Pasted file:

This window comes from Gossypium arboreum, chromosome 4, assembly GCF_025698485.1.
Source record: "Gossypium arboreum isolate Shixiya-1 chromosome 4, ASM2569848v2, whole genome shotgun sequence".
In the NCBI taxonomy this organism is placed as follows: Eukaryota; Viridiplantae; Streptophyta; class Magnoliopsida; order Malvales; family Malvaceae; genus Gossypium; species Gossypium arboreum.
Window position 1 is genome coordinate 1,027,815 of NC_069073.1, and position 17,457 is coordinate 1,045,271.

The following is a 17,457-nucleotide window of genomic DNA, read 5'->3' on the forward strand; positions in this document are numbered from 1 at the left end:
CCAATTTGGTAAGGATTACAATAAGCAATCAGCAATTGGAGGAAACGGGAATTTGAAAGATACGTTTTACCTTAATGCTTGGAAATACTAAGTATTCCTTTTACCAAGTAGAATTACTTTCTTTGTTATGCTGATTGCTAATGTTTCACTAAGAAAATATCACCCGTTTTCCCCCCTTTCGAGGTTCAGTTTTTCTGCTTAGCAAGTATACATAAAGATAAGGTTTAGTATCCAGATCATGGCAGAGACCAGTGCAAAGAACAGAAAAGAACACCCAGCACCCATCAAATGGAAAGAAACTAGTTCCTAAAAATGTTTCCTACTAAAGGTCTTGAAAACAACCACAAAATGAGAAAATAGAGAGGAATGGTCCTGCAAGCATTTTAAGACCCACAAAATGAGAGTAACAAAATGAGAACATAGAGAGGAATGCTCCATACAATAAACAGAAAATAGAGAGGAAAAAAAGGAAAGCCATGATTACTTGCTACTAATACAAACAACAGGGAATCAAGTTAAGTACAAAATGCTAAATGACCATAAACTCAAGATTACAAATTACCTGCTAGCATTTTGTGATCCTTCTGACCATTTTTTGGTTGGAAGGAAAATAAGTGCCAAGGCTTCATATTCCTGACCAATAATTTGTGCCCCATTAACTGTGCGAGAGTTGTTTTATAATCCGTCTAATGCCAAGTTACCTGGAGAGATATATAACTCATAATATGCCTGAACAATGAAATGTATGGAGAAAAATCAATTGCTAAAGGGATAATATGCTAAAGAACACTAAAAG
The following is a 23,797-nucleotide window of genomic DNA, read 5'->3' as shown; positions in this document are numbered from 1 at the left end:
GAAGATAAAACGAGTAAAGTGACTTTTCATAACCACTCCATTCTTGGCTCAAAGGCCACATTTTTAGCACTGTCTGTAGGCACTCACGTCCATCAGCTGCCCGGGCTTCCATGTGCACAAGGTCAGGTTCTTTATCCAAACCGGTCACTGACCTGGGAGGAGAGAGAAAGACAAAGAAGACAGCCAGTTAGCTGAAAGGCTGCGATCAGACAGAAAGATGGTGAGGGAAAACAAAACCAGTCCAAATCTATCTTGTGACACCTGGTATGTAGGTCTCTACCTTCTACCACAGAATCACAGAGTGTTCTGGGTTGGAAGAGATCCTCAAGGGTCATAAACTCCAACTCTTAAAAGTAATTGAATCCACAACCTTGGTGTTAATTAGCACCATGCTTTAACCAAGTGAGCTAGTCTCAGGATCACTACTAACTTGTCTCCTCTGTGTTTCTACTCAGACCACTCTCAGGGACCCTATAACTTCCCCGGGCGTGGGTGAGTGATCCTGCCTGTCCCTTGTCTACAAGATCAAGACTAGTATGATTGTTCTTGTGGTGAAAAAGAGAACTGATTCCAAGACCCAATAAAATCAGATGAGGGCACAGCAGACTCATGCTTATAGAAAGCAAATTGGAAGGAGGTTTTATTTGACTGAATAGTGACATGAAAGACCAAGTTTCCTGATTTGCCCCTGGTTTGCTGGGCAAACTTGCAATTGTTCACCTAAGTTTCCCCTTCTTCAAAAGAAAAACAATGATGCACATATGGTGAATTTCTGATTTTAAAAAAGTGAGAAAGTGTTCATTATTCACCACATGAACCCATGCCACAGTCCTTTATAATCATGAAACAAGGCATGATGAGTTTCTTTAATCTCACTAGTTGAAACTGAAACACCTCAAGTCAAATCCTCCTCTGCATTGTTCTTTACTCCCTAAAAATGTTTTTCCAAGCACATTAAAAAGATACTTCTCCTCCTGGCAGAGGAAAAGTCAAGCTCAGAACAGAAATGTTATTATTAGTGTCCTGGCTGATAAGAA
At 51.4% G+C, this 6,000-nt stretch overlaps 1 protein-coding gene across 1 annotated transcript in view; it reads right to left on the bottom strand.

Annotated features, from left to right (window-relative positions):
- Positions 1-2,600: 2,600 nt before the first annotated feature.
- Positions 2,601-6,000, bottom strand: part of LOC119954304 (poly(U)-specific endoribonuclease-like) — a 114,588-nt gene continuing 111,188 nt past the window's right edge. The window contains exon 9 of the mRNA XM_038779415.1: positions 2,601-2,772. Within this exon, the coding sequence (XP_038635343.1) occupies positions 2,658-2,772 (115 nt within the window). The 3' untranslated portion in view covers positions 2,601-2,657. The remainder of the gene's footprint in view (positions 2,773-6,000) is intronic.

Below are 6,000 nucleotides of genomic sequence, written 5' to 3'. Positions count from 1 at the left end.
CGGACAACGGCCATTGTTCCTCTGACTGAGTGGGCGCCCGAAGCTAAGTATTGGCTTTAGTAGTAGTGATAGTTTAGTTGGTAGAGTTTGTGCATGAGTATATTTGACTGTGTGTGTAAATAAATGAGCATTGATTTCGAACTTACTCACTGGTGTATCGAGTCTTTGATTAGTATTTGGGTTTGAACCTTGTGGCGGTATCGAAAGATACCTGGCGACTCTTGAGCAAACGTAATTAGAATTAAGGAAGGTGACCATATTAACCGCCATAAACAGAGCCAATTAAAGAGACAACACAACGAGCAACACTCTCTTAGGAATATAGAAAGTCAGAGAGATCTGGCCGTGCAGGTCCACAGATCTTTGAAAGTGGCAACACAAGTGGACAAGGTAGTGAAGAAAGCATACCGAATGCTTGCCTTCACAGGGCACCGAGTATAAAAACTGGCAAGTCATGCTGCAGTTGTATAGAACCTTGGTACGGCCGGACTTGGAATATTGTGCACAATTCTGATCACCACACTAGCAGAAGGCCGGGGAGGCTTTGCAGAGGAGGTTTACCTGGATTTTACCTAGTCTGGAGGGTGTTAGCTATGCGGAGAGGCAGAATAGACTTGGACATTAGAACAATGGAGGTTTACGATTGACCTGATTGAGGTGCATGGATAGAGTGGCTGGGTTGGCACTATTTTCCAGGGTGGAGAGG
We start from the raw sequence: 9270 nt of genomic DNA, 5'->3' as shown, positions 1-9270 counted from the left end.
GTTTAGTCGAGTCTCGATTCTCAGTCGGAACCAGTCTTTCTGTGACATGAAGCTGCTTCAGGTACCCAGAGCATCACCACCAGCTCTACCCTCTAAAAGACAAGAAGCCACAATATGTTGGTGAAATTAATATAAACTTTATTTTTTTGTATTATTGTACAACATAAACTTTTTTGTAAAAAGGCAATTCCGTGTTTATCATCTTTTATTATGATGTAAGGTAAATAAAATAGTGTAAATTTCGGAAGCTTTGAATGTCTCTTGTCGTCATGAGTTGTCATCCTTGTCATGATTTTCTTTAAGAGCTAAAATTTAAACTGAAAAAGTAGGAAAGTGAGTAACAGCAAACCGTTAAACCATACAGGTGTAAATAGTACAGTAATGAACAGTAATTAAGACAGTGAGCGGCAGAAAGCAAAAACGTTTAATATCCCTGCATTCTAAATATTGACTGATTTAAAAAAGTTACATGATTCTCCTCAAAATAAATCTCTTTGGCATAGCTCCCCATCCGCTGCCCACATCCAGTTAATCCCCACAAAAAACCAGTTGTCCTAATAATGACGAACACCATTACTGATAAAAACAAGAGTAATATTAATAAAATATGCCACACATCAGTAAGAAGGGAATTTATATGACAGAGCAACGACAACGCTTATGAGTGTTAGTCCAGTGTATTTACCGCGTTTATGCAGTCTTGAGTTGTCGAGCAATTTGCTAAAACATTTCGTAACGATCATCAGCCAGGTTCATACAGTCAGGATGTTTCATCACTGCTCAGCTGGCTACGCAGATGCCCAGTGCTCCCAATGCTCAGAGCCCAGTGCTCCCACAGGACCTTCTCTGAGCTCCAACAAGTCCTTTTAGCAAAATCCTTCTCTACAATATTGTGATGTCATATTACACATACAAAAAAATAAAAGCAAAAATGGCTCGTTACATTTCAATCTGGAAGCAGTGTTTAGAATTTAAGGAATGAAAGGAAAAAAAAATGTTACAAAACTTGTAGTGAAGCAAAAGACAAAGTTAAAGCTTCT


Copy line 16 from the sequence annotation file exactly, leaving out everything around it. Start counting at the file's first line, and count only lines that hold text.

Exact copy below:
GTTTAGTCGAGTCTCGATTCTCAGTCGGAACCAGTCTTTCTGTGACATGAAGCTGCTTCAGGTACCCAGAGCATCACCACCAGCTCTACCCTCTAAAAGACAAGAAGCCACAATATGTTGGTGAAATTAATATAAACTTTATTTTTTTGTATTATTGTACAACATAAACTTTTTTGTAAAAAGGCAATTCCGTGTTTATCATCTTTTATTATGATGTAAGGTAAATAAAATAGTGTAAATTTCGGAAGCTTTGAATGTCTCTTGTCGTCATGAGTTGTCATCCTTGTCATGATTTTCTTTAAGAGCTAAAATTTAAACTGAAAAAGTAGGAAAGTGAGTAACAGCAAACCGTTAAACCATACAGGTGTAAATAGTACAGTAATGAACAGTAATTAAGACAGTGAGCGGCAGAAAGCAAAAACGTTTAATATCCCTGCATTCTAAATATTGACTGATTTAAAAAAGTTACATGATTCTCCTCAAAATAAATCTCTTTGGCATAGCTCCCCATCCGCTGCCCACATCCAGTTAATCCCCACAAAAAACCAGTTGTCCTAATAATGACGAACACCATTACTGATAAAAACAAGAGTAATATTAATAAAATATGCCACACATCAGTAAGAAGGGAATTTATATGACAGAGCAACGACAACGCTTATGAGTGTTAGTCCAGTGTATTTACCGCGTTTATGCAGTCTTGAGTTGTCGAGCAATTTGCTAAAACATTTCGTAACGATCATCAGCCAGGTTCATACAGTCAGGATGTTTCATCACTGCTCAGCTGGCTACGCAGATGCCCAGTGCTCCCAATGCTCAGAGCCCAGTGCTCCCACAGGACCTTCTCTGAGCTCCAACAAGTCCTTTTAGCAAAATCCTTCTCTACAATATTGTGATGTCATATTACACATACAAAAAAATAAAAGCAAAAATGGCTCGTTACATTTCAATCTGGAAGCAGTGTTTAGAATTTAAGGAATGAAAGGAAAAAAAAATGTTACAAAACTTGTAGTGAAGCAAAAGACAAAGTTAAAGCTTCT